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Tubs' 2fm show to get a shake-up in bid to woo back 110,000 listeners

RYAN Tubridy's 2fm show is to get a shake-up in a move to boost listener figures.

New producer Paul Russell, has been lined up to take over the 9-11am programme from September.

He also worked with Tubridy (38) on his Radio 1 show, which eventually became one of the station's most successful.

However, the self-styled young fogey's move to 2fm has fallen well short of expectations, with the slot losing 110,000 listeners from the late Gerry Ryan's time in the hot seat.

Tubridy, who earns more than €500,000 a year, took over the programme following Ryan's untimely death last year.

The show has also failed to attract a sponsor, despite initial hopes of it landing a major deal.

A spokesman for RTE confirmed Mr Russell would be taking up the position of producer-in-charge on 'Tubridy'.

Every September elements of the radio schedule may change -- and even when that does not happen, production teams change, he told the Herald. "[Paul] is a staff producer on RTE and he previously produced Ryan Tubridy [on Radio 1]," the spokesman said.

He insisted the change is "by no means unusual".

The spokesman confirmed the programme is "in the market for a sponsor at the moment".

The latest radio listenership figures revealed a further drop for Tubridy, continuing the trend of recent months.

He recorded a drop of 16,000 listeners since the last report, scraping in at 19 in the top 20 most listened to programmes.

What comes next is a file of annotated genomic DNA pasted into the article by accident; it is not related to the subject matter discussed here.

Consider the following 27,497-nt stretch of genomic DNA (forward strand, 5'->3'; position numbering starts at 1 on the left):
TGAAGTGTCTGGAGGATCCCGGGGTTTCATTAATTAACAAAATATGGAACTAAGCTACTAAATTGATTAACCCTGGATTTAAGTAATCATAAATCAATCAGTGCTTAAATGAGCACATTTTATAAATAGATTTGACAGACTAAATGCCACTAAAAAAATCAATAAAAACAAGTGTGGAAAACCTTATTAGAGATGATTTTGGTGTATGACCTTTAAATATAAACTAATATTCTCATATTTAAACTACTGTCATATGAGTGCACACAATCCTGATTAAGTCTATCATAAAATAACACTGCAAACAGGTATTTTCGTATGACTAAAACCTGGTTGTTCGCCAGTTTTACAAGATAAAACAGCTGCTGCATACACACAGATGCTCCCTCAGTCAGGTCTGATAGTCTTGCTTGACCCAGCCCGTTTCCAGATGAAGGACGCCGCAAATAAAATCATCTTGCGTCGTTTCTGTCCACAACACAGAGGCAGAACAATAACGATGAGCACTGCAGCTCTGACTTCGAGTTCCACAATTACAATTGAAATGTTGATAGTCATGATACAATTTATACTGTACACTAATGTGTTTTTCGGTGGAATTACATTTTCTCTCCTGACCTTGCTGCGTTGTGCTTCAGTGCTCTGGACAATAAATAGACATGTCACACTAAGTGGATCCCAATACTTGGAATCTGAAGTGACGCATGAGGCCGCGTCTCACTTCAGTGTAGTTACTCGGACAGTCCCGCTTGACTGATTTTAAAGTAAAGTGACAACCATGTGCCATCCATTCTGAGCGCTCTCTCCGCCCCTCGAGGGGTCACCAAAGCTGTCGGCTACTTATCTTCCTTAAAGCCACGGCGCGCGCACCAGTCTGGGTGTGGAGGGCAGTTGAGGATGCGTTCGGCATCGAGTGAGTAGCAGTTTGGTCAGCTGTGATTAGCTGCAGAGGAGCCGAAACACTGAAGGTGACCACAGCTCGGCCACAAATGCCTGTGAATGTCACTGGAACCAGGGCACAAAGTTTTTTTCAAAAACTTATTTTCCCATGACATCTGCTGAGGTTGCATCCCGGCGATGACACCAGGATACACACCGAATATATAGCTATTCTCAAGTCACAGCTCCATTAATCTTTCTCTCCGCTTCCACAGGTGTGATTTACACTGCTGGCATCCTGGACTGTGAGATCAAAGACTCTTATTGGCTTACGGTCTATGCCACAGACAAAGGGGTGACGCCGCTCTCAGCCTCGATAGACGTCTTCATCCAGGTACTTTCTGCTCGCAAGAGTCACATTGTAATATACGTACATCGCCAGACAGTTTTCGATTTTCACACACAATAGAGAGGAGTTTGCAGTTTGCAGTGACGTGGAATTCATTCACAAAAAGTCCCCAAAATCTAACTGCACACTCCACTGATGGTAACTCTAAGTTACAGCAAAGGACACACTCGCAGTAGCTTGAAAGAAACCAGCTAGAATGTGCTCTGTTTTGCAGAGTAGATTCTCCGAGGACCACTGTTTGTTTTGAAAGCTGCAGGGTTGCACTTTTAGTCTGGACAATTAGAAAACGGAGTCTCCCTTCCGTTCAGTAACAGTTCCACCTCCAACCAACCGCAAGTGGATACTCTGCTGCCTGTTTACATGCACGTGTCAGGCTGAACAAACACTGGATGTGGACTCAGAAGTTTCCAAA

The JNLR/Ipsos MRBI survey released last week covered the period July 2010 to June 2011. Now just 186,000 listeners tune in to 'Tubridy' on weekdays, compared with 296,000 listeners in May 2010.

RTE head of radio Clare Duignan defended the figures, saying the show had found its "rhythm".

In the meantime, Tubridy is standing in for Graham Norton on BBC Radio 2 over the summer.

Mr Russell is a highly respected radio producer in RTE, recently winning a prestigious award for the documentary Don't Go Far.

Along with fellow RTE producer Ronan Kelly, Mr Russell told the story of the amazing journey of two young boys from Dublin to New York in 1985.

Don't Go Far helped RTE Radio win the Broadcaster of the Year prize at the 2011 New York Festivals Radio Awards.

From 183 finalists covering 26 countries, the grand jury selected RTE Radio as its overall winner.

It was the first time in the festivals' 54-year history that an Irish radio station won broadcaster of the year.

comurphy@herald.ie


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